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Most Managers Lack This Essential Leadership Skill, But It’s Not Too Late to Learn It

Your workplace must have a coaching program, right? The International Coach Federation, in collaboration with Human Capital Institute, reports that organizations with an established coaching culture bring in more in revenue compared to their competitors.

Coaching Works

With this conclusion being drawn from the findings of a joint survey, there is ample proof that coaching really does pay off. However, there’s a significant portion of managers who admit to not being the best of coaches. If this is the case for the team leader, how, then, do you expect the team to perform?

Some managers admit that they’re not good at coaching

Shawn Doyle, an entrepreneur, and Business Insider writer recalls the time when he once worked as a salesperson. He was relatively young at the time and complained that the sales manager at his particular establishment never worked with those under him.

He expected everyone to automatically know what was expected of them and deliver results – all this, without any guidance — not even for a newly hired Shawn Doyle who hadn’t found his feet yet. All this time, the young man wondered how that man made it to his managerial position.

Quoting Bob Nardelli, the former CEO at Home Depo, Doyle says that unless people are coached, they never get to exploit their full potential. Come to think of it, this is completely true, especially in a competitive work environment where employees were expected to keep up with the ever-changing trends in technology and consumer preferences?

Supervisors and managers are regarded as the out and out coaches since they are the team leaders at the workplace. All the same, they also have an authority figure to whom they report above them, so you wouldn’t be wrong in assuming that they also need coaching.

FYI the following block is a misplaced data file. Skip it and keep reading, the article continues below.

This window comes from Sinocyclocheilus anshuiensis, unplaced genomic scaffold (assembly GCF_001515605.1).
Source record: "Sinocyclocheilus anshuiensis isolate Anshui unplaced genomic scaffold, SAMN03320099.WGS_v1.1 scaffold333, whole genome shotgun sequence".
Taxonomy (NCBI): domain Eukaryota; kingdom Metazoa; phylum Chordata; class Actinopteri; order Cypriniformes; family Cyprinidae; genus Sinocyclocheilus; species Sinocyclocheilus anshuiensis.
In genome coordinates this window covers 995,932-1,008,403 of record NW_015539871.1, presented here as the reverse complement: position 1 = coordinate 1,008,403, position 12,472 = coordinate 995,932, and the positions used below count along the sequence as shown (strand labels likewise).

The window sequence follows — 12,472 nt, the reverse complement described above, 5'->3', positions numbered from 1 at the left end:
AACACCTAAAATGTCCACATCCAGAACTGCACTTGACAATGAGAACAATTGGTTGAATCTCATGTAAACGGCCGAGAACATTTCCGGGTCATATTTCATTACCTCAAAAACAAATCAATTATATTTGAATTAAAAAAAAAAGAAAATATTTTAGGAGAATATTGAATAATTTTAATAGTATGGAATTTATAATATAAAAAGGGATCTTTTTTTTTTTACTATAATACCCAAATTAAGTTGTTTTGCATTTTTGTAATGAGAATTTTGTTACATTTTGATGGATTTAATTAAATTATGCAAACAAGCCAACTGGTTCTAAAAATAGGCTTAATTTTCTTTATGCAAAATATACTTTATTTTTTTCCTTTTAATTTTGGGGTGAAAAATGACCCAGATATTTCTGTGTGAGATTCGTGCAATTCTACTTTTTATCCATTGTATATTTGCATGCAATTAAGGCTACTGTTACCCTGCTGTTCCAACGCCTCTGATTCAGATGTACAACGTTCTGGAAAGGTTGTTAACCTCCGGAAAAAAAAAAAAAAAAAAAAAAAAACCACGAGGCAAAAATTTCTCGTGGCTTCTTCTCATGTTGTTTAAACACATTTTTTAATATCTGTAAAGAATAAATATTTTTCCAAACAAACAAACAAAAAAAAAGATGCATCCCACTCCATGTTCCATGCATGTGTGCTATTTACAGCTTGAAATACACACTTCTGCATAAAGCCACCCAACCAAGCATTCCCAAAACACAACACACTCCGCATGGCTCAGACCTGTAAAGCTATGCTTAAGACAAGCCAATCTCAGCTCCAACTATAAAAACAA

Supervisors and managers need to be coached to be better coaches

Theirs, however, is a little bit different. They are being coached to be better at coaching. You get it, right? This responsibility falls squarely on the shoulders of the organization’s top executives, and here’s how they can go about it.

For starters, these executives need to hold supervisors and managers accountable. From the get-go, they should make it clear that they need them to be leaders and not just authoritative figures in the workspace ordering around their employees or shouting at them. Probably the most important skill of a great coach is realizing the untapped potential in those under them as the organization’s greatest asset, and utilizing it to reach the company’s goal.

To make sure that they actually heed to the directive, they should be asked to submit monthly reports on the same, and include an annual summary in their teams’ performance reviews.

Professional Training

And while holding them accountable is all well and good, top executives also have to equip these leaders with the necessary skillset. As such, supervisors, managers, and all other leaders in the company should have professional training on how to coach their respective teams.

Leaders should have professional coaching training

Whenever you’re asked by your boss to their office, you always think you’re in trouble, right? This is because, for the longest time ever, the only interaction between employees and their bosses has been disciplinary.

However, this is a mindset that needs to change, and the process should start from top to bottom. With team leaders understanding the need to freely interact with those who follow them, the atmosphere at work will be much better, and soon enough, an increase in productivity will be evident.

Also, reward those coaches who do a good job. This will serve as the motivation to even do better.

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